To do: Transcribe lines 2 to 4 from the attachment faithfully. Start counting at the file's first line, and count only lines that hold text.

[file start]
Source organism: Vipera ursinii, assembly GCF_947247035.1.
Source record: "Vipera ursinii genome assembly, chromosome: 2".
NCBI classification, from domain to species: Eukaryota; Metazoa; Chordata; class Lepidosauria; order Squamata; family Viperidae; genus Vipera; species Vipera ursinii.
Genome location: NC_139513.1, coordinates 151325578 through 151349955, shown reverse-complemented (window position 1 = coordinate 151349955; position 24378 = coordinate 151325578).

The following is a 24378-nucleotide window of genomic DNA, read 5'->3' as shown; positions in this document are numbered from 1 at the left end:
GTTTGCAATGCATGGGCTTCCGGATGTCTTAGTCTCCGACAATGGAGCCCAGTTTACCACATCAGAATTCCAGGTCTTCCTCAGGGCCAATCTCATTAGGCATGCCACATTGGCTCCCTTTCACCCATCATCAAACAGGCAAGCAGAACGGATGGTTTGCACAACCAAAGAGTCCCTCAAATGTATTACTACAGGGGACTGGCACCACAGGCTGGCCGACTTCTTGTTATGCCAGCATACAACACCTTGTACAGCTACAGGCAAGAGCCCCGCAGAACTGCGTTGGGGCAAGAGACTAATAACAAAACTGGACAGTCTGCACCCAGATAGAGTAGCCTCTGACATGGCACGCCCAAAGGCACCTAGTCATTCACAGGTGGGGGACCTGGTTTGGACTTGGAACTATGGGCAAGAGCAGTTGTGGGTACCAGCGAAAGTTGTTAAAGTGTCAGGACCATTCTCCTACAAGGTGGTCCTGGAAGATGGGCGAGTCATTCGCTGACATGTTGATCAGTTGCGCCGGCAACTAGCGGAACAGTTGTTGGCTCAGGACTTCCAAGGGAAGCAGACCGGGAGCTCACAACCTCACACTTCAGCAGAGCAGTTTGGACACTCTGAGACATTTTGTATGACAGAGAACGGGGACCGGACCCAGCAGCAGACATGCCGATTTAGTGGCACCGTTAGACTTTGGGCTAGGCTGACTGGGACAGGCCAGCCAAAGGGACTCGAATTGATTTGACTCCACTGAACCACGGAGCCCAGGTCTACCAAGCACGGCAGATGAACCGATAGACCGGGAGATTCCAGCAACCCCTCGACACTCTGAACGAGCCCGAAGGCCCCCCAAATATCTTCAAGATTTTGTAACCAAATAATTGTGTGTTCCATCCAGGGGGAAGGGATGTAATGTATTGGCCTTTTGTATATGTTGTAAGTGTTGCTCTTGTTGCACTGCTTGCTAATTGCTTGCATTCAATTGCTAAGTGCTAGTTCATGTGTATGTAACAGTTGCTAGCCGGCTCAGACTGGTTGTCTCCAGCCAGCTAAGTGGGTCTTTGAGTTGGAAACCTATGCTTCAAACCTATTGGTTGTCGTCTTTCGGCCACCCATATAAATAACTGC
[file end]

Source record: "Vipera ursinii genome assembly, chromosome: 2".
NCBI classification, from domain to species: Eukaryota; Metazoa; Chordata; class Lepidosauria; order Squamata; family Viperidae; genus Vipera; species Vipera ursinii.
Genome location: NC_139513.1, coordinates 151325578 through 151349955, shown reverse-complemented (window position 1 = coordinate 151349955; position 24378 = coordinate 151325578).